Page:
BOISE, Idaho — The Idaho Dept. of Health and Welfare (IDHW) learned Friday that Idaho will not see an increase in COVID-19 vaccine doses from the previously announced release of second doses.
However, Idaho will receive 2-5% more doses of the vaccine each week, totaling about 950 extra doses each week. The state is expecting to receive 20,950 doses each week for the foreseeable future.
The announcement comes after multiple state governments, including Oregon, were informed that they would not be receiving an increased amount of COVID-19 vaccines from the alleged "vaccine stockpile" since the mentioned stock does not exist.
Idaho is requesting a more accurate and timely estimate of vaccine doses it will receive from the federal government, according to Niki Forbing-Orr with IDHW.
Dr. David Pate, member of Idaho Gov. Brad Little's coronavirus task force and retired CEO of St. Luke's Health System, said states like Idaho not getting the expected surge in vaccine shipments creates a challenging problem with the Pfizer vaccine that requires a second dose three to four weeks after the first.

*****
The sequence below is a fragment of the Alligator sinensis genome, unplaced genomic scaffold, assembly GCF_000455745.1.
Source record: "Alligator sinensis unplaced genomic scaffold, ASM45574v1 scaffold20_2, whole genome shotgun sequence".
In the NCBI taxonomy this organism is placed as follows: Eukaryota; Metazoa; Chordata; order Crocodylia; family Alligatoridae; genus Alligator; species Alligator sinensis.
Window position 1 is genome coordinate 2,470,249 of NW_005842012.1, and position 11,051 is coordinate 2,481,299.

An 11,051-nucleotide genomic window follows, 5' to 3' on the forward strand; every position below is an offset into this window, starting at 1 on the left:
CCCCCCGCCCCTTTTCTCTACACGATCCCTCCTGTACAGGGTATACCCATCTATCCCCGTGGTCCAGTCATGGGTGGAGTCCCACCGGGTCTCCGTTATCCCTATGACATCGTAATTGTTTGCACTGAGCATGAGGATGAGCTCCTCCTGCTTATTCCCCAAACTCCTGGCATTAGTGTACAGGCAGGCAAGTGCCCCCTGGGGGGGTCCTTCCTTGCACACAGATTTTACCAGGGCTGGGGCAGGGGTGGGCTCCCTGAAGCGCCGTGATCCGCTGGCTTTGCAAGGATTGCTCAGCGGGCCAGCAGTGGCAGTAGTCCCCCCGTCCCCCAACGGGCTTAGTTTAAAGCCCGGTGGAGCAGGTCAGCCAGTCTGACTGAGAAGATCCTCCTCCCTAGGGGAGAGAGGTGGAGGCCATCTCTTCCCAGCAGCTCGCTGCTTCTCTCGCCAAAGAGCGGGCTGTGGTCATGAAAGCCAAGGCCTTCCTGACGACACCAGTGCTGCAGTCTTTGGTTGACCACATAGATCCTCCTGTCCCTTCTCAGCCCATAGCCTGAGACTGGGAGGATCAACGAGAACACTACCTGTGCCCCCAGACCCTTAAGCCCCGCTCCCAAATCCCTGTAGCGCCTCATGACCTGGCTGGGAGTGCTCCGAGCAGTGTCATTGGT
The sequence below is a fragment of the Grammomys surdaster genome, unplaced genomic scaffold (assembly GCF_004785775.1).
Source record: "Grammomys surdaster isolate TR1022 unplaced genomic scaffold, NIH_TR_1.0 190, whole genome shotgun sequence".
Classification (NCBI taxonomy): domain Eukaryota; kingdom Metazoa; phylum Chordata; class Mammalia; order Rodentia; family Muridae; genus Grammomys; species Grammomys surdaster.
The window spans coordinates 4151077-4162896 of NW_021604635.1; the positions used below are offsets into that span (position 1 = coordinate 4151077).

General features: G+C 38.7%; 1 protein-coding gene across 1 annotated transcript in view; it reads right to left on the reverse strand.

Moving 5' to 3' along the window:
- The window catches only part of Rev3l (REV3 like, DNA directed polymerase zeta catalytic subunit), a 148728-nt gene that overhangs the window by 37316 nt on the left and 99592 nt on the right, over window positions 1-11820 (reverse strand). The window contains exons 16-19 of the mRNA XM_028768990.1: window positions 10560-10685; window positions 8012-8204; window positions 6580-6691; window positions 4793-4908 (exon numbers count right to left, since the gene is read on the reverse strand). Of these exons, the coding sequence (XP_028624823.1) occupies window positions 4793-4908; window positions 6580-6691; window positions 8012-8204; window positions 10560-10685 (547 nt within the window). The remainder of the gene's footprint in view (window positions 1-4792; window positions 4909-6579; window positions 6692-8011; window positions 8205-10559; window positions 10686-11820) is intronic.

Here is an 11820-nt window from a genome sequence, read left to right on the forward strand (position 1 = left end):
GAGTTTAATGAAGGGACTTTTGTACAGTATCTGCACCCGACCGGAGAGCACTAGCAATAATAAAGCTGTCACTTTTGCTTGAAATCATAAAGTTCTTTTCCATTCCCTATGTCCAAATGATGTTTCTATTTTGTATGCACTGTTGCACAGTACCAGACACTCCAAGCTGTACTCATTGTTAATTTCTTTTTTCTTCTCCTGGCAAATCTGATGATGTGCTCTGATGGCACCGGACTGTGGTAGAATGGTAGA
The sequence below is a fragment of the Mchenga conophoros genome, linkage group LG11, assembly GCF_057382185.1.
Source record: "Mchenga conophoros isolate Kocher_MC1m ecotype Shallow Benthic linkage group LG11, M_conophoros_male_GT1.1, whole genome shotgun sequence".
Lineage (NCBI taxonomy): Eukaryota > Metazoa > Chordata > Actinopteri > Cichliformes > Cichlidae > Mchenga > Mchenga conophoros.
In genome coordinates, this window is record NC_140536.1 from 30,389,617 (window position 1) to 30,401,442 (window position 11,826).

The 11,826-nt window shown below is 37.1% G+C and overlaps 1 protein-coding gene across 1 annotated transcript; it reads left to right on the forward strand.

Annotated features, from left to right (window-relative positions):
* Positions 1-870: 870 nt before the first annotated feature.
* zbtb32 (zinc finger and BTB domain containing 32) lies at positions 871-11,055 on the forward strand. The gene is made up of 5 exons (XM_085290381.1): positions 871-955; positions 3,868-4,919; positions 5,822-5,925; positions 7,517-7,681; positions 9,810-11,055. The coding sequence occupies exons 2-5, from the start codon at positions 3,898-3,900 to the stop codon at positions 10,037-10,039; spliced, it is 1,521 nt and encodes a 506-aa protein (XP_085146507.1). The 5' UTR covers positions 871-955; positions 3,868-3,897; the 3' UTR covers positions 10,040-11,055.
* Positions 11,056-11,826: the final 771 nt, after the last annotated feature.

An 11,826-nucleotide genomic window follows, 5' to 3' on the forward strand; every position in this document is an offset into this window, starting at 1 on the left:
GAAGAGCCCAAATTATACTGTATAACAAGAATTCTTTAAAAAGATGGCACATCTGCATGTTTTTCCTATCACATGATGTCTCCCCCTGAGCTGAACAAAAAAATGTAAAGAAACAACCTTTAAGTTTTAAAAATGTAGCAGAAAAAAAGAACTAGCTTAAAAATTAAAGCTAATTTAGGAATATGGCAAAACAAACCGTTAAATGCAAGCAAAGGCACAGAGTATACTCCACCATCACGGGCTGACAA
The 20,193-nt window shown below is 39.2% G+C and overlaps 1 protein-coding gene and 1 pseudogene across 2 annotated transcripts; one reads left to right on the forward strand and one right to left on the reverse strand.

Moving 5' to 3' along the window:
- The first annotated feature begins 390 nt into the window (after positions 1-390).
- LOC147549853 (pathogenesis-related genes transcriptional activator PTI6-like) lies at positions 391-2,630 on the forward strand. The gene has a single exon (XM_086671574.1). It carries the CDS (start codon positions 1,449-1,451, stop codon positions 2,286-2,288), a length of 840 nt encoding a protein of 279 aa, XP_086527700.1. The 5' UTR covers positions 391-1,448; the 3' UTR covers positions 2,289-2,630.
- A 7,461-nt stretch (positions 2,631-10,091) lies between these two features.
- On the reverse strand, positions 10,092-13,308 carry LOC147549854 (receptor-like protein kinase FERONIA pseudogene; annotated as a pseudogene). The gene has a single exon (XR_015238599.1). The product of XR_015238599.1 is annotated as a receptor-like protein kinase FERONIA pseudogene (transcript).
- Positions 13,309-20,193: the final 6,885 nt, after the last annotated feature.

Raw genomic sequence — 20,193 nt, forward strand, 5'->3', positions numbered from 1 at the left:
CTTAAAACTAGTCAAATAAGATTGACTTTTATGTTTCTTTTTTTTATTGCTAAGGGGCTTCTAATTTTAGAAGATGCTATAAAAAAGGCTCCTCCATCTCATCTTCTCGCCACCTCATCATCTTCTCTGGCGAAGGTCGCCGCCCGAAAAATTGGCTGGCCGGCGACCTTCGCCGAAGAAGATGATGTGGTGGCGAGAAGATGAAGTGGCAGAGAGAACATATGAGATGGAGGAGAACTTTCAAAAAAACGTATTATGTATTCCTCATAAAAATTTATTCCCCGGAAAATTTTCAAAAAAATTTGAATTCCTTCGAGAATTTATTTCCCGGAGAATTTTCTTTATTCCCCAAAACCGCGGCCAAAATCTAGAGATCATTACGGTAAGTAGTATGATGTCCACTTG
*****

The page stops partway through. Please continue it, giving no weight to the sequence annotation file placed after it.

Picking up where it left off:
"With what vaccine we have, do we keep just pushing it out knowing that we may or may not have that second dose, or does the state need to hold back some of the vaccine or tell providers to hold on to that vaccine so that we can ensure that we have the second dose?" Pate said. "If we do the first choice you get more vaccine out but we risk that people may not get the second shot on time."
In Oregon, changes are already being made. Gov. Kate Brown addressed the timeline for seniors getting their vaccine during a news conference Friday afternoon.
"While the Trump administration pulled the rug out from under us like a cruel joke let me assure you that Oregon's priorities and my priorities have not changed," Brown said. "I remain dedicated to vaccinating our seniors quickly but this failure by the Trump administration will unfortunately cause a two week delay in beginning vaccinations for seniors."
Having to push back vaccinations comes with major implications, according to Pate.
"The longer it takes us to get vaccinated the more likely we are going to have more people get sick. Unfortunately we have already heard some of the stories that people who have died were just weeks away from when they could have gotten vaccinated and we will have more of those," he said. "Of course we have a new variant headed our way and so we are not going to be prepared for that and now it just means it will be a lot longer until we can get a sufficient number of people vaccinated so that we can hit that desired herd immunity level."
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